For more detailed treatments of the Selma to Montgomery marches see The King Papers at the Martin Luther King, Jr. Research and Education Institute at Stanford University Clayborne Carson, director; Taylor Branch, At Canaan’s Edge: America in the King Years 1965-1968 (Simon and Shuster, 2007); Andrew Young, An Easy Burden: The Civil Rights Movement and the Transformation of America, New York: HarperCollins, 1996; From Selma to Montgomery LBJ Presidential Library; Randall Kryn, “James L. Bevel The Strategist of the 1960s Civil Rights Movement,” In David Garrow’s 1989 book We Shall Overcome, Volume II, New York: Carlson Publishing Company, 1989; Randy Kryn, “Movement Revision Research Summary Regarding James Bevel”, October 2005, Middlebury College; Reed, Roy (March 6, 1966). “‘Bloody Sunday’ Was Year Ago”. The New York Times (New York, New York); Sheila Jackson Hardy; P. Stephen Hardy (August 11, 2008). Extraordinary People of the Civil Rights Movement. Paw Prints. p. 264. ISBN 978-1-4395-2357-5; Taylor Branch. The King Years: Historic Moments in the Civil Rights Movement. Simon & Schuster (2013); “Selma — Breaking the Grip of Fear” ~ Civil Rights Movement Veterans; Are You “Qualified” to Vote? The Alabama “Literacy Test” ~ Civil Rights Movement Veterans; “Edmundite Southern Missions”, Encyclopedia of Alabama; “Freedom Day in Selma” ~ Civil Rights Movement Veterans; Zinn, Howard (1965). SNCC The New Abolitionists. Beacon Press; “The Selma Injunction”, ~ Civil Rights Movement Veterans; Ari Berman, “Fifty Years After Bloody Sunday in Selma, Everything and Nothing Has Changed”, The Nation, 25 February 2015.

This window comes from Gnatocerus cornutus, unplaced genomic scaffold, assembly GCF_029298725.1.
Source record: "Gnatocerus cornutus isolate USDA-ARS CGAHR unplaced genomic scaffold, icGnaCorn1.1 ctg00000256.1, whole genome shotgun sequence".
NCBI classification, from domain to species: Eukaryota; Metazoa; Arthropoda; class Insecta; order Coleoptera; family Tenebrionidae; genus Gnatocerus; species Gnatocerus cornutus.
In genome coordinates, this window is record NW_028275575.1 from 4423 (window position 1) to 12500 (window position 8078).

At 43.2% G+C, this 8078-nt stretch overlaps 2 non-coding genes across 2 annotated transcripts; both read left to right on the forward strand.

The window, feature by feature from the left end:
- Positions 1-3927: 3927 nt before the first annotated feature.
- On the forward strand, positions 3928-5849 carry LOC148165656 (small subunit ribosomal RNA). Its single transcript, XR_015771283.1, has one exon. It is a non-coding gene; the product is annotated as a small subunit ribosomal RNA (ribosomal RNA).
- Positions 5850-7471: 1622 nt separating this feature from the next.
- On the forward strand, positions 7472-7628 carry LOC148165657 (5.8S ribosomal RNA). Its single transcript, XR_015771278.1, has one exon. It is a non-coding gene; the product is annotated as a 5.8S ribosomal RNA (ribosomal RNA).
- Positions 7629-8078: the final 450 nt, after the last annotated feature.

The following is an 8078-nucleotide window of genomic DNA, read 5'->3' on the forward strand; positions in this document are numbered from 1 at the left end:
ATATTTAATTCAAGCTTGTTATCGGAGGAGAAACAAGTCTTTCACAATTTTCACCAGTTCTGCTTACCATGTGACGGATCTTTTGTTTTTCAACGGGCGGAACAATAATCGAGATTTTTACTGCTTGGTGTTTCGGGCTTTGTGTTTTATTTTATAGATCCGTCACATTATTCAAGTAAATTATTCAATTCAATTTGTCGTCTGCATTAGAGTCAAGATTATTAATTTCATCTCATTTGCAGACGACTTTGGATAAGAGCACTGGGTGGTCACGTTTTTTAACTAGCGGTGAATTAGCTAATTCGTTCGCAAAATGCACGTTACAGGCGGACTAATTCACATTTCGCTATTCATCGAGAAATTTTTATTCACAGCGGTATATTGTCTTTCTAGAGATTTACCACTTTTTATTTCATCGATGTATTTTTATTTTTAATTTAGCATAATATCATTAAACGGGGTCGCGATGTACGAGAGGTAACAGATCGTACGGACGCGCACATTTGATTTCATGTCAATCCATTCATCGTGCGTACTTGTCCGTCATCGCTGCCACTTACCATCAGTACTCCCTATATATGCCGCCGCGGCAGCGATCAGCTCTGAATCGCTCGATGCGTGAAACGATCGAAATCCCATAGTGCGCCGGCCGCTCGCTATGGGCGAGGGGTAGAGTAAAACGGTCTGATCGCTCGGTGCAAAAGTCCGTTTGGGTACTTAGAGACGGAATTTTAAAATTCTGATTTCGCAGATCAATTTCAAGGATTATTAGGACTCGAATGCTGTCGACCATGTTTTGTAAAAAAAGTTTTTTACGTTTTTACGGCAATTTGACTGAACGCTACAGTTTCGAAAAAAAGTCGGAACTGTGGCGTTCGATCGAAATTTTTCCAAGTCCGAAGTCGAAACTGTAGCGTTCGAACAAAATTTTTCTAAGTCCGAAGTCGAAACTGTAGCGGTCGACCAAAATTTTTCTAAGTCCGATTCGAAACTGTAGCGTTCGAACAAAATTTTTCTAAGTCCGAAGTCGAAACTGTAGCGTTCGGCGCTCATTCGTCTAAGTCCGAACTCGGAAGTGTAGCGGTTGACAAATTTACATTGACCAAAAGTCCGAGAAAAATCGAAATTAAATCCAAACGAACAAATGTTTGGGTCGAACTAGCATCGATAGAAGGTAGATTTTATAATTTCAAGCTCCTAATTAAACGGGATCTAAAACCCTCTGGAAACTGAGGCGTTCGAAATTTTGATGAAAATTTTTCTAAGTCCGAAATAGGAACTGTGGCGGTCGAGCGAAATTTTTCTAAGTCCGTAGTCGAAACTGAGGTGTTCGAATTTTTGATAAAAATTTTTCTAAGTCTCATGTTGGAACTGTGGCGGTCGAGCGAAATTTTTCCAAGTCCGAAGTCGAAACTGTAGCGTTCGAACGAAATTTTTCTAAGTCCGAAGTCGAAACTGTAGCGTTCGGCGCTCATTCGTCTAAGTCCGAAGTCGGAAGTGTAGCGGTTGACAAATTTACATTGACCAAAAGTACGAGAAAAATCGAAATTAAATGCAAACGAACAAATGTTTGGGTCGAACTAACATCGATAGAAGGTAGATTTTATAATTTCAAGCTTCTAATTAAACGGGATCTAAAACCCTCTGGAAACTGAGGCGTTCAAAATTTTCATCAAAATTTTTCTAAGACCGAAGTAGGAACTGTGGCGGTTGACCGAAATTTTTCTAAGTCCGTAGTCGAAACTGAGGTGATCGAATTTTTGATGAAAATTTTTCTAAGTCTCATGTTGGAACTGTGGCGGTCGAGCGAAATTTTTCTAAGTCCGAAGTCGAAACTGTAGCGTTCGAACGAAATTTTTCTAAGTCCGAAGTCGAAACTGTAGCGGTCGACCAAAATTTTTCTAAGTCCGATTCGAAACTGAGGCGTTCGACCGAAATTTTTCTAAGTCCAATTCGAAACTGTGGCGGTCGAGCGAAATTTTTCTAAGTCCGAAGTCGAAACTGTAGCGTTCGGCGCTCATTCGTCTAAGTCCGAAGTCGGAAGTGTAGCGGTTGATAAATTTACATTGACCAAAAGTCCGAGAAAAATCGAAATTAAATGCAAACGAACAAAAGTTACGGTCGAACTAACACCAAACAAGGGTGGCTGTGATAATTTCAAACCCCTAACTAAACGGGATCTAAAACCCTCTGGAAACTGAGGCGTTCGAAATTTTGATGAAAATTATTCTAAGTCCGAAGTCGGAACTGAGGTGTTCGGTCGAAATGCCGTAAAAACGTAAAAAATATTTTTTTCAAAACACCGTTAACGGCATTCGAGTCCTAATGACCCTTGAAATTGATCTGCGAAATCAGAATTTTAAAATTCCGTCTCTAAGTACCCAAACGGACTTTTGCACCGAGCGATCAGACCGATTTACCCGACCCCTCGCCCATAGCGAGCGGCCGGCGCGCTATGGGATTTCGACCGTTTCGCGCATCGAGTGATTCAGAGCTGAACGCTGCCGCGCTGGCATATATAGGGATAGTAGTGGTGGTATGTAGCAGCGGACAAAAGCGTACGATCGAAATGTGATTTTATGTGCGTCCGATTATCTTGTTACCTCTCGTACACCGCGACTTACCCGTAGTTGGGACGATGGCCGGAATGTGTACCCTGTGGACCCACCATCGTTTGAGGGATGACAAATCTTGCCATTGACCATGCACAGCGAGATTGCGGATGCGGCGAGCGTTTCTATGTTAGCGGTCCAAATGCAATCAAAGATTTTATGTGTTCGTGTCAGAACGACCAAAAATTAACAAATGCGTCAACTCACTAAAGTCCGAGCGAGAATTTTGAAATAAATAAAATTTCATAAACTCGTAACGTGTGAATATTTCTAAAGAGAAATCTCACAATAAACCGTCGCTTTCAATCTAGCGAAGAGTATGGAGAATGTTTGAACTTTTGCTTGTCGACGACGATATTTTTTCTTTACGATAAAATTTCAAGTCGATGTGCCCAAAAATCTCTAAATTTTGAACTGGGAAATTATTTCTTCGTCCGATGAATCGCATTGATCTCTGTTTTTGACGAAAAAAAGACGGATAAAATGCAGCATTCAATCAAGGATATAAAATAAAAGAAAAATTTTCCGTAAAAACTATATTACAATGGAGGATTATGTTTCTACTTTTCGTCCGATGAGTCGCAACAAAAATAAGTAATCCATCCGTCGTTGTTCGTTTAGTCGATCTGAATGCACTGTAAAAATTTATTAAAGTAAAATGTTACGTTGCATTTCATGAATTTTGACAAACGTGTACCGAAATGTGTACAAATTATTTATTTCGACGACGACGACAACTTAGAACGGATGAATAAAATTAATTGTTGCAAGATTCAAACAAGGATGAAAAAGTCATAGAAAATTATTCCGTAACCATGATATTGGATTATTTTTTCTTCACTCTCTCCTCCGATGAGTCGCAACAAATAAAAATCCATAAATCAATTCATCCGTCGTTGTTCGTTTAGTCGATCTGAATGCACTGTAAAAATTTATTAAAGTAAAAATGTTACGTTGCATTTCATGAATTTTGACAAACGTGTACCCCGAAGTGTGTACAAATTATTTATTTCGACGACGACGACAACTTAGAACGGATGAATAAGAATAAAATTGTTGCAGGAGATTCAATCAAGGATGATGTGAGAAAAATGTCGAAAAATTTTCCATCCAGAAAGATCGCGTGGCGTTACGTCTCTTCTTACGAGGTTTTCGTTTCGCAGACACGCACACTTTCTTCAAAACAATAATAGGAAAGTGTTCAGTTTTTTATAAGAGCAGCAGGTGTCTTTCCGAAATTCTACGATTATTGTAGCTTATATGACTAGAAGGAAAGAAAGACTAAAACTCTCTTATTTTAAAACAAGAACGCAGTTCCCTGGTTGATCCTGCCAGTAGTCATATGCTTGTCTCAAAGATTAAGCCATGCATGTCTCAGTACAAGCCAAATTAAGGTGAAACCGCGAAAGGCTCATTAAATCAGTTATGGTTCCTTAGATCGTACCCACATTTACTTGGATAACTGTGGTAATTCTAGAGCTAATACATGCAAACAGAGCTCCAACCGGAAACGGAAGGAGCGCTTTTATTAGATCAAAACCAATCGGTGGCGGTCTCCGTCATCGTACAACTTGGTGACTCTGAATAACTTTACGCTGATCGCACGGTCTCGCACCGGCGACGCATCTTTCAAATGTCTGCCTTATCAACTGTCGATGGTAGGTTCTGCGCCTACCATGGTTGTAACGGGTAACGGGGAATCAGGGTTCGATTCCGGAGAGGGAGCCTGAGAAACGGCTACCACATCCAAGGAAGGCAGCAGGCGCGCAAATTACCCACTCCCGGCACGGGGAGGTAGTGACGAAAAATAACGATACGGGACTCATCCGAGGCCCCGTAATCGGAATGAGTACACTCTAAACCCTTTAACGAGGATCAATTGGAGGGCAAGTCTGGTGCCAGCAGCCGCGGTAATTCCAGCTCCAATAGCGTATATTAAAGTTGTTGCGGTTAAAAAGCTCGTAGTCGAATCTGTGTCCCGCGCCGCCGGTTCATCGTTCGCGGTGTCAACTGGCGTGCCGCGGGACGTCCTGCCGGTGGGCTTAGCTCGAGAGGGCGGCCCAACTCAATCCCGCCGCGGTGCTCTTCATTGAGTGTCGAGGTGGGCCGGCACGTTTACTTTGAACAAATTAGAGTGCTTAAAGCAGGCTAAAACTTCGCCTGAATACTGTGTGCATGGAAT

For an overview of the Shelby County v. Holder case see the LII Supreme Court Bulletin’s Shelby County v. Holder; the LII Supreme Court Bulletin’s Supreme Court Decision in Shelby County, Alabama v. Holder, Attorney General; https://en.wikipedia.org/wiki/Shelby_County_v._Holder.